Next I launch Word or Excel and they work happily with no initial configuring. However, sometimes – and this seems to be either when I launch Word or Excel soon after I click Outlook, or when I open one of these via Outlook (like I double click on an attachment), or sometimes just randomly – Word and Excel too do this initial configuring. And they blow up all my GPO pushed out registry settings and that irritates the hell out of me!

Something was causing these two to randomly trigger a repair of FileSite and I had no idea what. I figure it must be some registry key or file that is missing and that’s causing Word or Excel to repair FileSite, but I couldn’t find anything. I spent some time with Citrix UPM doing trial and error, checking to see if I was excluding some important folder, but couldn’t find anything. (I know should have just used SysInternals Procmon to find out what was triggering this I guess, but I felt lazy going that route). Then I decided to try and explore the MSI/ MST file itself and see what I can learn.

I used Orca to view the MSI file and apply the MST transforms to see what was happening. Truth be told, while it was good to understand the structure and what one can do, it didn’t really get me anywhere. From the Application logs on my machine I could see messages like these:

And using Orca I was able to track down these features and components and see what files or registry keys they might be looking for. My hunch was that possibly the file or registry key looked for by these components were missing and that was triggering a self-repair for FileSite. But all those keys and files were present on my machine as far as I could tell, so that was a dead-end.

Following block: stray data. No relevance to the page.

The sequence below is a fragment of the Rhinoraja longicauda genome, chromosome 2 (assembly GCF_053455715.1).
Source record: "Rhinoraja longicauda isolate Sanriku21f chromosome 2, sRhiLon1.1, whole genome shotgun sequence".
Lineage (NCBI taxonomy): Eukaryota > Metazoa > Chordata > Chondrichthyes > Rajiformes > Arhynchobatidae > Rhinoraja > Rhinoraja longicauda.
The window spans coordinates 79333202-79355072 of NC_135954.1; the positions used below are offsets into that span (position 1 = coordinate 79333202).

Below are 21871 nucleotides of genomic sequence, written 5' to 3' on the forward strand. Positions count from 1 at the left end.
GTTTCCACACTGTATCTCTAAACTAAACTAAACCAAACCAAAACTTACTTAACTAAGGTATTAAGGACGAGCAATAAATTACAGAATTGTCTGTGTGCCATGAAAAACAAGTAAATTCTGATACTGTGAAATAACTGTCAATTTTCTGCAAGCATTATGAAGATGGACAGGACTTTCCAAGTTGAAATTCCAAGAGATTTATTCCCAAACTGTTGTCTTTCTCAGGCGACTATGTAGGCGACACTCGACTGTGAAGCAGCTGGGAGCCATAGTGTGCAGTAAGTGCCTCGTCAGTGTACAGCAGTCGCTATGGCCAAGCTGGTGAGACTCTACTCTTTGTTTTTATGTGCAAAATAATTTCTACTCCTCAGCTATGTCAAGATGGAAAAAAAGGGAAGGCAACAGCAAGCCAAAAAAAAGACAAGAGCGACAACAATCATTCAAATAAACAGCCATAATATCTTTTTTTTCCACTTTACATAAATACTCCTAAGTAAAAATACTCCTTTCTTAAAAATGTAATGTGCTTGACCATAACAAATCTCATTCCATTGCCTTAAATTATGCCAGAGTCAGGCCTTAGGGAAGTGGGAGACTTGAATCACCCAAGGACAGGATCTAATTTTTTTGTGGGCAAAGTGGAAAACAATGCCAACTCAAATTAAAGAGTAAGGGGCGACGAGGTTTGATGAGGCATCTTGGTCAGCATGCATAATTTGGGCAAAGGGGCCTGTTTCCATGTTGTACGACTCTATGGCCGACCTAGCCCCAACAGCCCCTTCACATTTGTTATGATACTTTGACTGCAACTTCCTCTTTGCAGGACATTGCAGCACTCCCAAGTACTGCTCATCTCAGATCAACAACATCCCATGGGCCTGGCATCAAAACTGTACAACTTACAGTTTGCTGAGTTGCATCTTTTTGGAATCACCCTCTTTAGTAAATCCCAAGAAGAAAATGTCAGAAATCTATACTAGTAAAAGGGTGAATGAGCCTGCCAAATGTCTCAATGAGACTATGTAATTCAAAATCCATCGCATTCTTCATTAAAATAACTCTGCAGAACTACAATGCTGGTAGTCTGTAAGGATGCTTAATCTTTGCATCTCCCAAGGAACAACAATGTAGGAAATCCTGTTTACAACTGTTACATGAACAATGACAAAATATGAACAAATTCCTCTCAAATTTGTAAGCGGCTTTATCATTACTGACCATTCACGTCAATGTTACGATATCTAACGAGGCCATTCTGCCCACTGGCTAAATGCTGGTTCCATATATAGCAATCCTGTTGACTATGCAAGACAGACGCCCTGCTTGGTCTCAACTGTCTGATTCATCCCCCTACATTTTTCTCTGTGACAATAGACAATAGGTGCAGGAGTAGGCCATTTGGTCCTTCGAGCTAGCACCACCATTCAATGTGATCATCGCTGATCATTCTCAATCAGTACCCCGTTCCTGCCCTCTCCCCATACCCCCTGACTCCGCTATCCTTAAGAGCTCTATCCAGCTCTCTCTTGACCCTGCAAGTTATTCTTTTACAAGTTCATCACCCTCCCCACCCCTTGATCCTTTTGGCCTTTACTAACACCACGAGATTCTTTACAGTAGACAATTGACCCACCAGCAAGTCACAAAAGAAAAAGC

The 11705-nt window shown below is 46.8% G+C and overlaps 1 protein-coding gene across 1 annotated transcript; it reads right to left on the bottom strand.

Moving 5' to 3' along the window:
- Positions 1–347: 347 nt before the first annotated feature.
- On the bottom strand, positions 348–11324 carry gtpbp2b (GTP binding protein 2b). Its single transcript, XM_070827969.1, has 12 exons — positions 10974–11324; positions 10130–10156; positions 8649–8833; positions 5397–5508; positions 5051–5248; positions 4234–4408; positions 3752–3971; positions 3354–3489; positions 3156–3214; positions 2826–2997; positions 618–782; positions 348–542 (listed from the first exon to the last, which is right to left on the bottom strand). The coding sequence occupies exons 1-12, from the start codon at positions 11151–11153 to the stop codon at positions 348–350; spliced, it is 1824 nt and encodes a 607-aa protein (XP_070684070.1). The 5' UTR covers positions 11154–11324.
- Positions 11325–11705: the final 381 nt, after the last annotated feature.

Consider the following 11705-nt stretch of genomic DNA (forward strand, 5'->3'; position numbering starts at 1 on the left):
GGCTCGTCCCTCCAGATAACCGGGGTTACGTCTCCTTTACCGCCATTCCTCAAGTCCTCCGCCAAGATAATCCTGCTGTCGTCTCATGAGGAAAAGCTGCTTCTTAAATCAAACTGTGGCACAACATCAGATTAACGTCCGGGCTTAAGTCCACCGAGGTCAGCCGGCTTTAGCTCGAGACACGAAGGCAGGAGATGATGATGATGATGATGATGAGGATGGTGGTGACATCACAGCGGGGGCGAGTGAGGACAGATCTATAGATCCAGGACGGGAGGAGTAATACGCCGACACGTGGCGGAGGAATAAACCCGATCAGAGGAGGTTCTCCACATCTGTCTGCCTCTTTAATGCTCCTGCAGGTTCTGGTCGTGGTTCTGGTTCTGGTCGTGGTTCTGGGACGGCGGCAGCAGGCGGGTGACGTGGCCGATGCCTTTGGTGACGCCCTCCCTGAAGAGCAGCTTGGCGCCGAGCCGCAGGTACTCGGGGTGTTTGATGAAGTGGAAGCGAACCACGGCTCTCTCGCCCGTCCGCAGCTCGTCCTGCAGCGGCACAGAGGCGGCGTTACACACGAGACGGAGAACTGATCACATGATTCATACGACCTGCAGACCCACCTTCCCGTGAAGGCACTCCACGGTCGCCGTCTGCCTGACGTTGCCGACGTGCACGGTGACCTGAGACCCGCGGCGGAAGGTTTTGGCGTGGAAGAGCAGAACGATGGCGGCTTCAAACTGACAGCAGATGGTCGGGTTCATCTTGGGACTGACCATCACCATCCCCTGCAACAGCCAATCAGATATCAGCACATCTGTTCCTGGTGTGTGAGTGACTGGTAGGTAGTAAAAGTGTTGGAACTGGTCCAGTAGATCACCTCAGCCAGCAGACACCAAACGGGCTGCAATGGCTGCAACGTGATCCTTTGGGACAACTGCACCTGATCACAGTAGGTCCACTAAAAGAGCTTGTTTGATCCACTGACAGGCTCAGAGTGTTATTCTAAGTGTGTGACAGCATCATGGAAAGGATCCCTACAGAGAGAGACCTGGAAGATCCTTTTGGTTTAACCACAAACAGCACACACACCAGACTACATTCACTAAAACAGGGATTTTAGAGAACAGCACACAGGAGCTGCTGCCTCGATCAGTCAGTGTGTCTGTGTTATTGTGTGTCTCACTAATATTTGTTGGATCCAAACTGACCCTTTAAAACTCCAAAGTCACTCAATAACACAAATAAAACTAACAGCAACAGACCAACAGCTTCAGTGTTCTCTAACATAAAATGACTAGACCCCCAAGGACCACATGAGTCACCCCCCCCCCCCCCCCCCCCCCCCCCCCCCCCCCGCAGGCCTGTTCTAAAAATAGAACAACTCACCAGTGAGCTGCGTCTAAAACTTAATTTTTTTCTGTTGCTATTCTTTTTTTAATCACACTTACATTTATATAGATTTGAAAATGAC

Here’s an amazing article on features and components and how the self-repair feature is triggered when a file it requires is missing. And here’s another amazing post from StackOverflow that generally goes into the topic of self-repair.

Every time you launch an advertised shortcut (essentially a special shortcut that points to a Windows Installer feature and not directly to a file), Windows Installer will verify the installation by checking the “component key paths” for your product. If a discrepancy is found, a repair is triggered to correct the incomplete installation. The “component key paths” are the “key files” specified for the components inside your MSI – there is one per component. Self-repair can also be initiated by someone instantiating a COM server (or attempting to), someone activating a file via its file extension or MIME registration, and a few other ways.

The impression I got from both articles is that there are entry points to an application and it is possible to tell Windows to do an integrity check when accessing the application via these entry points and if the check fails then do a self-repair. I am not sure if the “Please wait while Windows configures …” window is part of the integrity check or self-repair, but considering it was making changes I am sure it was triggering the self-repair anyways. There are a lot of entry points, from the advertised shortcuts mentioned above (see this article for an example) to activating a repair when doing an action such as opening a document or print.

(As an aside, an MSI/ MST has an ALLUSERS property that determines if it is installed per-machine or per-user or both).